For the Word of God, even with flesh, is the divine nature, and we are his kin [family or relative], even though he is God by nature, because of his taking the same flesh as ours. Therefore, the manner of the relationship is similar. For as he himself is intimately related to the Father, and the Father is intimately related to him because of identity of nature, so we are intimately related to him (inasmuch as he has become a man), and he to us. And through him, as through a mediator, we are joined to the Father. For Christ is, as it were, a kind of common frontier of the supreme divinity and humanity (being both in the same one, and as it were holding together in himself things so greatly separated); and as God by nature he is joined to God the Father, and again, as truly a man, is joined to men. St. Cyril of Alexandria, Commentary on John 10.14-15.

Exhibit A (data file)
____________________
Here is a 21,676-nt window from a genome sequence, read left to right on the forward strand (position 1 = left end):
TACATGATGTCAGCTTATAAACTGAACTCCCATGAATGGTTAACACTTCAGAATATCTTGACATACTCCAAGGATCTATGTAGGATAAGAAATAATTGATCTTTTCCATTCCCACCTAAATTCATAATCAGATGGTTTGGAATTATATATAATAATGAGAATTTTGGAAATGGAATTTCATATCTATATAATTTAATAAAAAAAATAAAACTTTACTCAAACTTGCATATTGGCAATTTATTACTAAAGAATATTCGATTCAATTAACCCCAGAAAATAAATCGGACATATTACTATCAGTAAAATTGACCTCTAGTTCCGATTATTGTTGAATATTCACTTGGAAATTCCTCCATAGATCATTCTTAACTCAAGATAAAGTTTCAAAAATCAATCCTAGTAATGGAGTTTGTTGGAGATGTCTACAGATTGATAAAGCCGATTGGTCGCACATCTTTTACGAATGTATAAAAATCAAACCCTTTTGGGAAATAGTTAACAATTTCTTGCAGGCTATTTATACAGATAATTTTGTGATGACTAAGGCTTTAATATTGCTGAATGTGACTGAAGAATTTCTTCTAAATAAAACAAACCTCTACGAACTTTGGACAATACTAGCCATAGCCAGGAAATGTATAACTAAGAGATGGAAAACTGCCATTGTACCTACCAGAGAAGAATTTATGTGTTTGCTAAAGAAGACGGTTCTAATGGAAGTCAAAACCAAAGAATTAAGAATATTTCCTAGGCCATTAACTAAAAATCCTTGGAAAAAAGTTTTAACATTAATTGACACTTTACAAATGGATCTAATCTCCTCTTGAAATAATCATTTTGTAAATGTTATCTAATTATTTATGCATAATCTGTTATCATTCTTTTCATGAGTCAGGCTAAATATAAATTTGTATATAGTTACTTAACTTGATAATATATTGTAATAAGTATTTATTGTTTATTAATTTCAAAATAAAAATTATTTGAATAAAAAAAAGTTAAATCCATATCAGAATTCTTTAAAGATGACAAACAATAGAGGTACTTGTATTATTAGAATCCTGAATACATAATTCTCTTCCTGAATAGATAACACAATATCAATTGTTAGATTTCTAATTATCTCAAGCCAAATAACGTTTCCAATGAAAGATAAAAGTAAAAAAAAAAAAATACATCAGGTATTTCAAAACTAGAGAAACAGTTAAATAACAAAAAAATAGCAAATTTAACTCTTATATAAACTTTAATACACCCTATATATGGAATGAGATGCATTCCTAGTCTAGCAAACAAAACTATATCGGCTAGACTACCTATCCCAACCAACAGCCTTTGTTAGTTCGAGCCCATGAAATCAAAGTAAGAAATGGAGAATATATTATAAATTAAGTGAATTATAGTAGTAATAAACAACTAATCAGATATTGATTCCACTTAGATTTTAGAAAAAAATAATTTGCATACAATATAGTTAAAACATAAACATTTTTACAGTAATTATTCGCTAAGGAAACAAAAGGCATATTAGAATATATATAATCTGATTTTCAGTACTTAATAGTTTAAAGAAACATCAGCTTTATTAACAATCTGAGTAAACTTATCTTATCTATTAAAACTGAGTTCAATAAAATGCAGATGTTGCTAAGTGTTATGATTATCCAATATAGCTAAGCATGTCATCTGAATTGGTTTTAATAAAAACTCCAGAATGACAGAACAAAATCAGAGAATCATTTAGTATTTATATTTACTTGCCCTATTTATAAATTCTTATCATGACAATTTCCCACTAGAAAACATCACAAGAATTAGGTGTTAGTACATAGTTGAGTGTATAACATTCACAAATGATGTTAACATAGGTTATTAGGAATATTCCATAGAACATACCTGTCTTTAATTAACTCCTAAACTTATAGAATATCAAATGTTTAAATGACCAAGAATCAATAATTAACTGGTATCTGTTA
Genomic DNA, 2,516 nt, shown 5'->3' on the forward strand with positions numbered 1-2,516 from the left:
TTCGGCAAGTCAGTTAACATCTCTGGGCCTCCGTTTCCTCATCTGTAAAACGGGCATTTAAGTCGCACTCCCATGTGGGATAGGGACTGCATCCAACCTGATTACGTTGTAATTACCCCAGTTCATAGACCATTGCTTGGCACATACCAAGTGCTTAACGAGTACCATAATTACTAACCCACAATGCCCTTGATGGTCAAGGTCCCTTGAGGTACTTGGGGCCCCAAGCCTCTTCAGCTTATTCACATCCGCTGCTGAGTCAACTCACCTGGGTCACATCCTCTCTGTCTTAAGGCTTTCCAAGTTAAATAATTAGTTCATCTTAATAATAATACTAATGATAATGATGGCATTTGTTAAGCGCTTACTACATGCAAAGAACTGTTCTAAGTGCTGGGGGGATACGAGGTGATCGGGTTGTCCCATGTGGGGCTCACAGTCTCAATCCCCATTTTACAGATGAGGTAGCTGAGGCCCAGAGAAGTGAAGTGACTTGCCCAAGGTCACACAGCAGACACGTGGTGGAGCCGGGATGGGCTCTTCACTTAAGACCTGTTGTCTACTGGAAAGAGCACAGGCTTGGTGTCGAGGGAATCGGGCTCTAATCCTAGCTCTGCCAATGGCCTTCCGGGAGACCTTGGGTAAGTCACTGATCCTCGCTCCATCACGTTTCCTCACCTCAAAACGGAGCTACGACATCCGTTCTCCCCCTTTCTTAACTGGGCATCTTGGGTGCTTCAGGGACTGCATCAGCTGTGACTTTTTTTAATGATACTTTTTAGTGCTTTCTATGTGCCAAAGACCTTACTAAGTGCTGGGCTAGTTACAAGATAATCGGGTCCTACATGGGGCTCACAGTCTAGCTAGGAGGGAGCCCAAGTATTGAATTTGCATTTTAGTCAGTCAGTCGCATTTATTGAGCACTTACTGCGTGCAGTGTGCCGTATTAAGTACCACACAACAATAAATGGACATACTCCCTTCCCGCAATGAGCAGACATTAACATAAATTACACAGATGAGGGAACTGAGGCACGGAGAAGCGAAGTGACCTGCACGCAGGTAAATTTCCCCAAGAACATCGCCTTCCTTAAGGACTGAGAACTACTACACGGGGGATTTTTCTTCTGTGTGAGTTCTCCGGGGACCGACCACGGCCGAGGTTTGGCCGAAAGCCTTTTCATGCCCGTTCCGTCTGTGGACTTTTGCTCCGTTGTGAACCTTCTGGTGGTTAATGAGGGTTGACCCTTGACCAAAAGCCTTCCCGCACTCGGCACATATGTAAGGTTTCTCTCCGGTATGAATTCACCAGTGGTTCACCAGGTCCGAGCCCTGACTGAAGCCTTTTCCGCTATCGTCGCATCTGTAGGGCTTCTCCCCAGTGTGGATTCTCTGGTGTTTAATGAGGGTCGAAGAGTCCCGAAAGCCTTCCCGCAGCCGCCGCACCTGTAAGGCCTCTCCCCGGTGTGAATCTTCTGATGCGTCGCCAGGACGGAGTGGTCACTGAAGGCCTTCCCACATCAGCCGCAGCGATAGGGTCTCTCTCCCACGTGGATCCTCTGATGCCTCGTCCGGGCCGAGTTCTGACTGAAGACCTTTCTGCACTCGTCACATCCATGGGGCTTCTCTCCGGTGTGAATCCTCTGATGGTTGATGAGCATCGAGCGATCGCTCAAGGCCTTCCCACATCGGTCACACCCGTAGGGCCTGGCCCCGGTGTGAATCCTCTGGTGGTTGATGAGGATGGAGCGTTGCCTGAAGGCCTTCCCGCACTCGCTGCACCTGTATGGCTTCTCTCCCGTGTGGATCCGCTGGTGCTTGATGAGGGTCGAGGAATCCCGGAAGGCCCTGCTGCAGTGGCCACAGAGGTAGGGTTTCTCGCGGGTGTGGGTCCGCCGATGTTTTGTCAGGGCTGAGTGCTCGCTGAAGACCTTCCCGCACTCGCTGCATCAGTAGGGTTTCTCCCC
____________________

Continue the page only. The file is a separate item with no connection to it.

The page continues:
During the festal season we have contemplated Christ as the mediator of God and man. However, this word is riddled with modern connotations which blur our understanding. St. Paul (1 Tim 2.5) writes of Christ the mediator of God and man and St. Cyril explains this in a simple manner.
Christ is the mediator because He is where God and human have met in the flesh. In the incarnation of the Logos, humanity and Divinity are united in His person and this is what it has meant for Him to be mediator. The place where wayward humanity becomes united to God is in God’s kenosis (self-emptying) and taking real humanity. Because the Divine and humanity have met in Christ, humanity has proven stronger than death on Easter Sunday.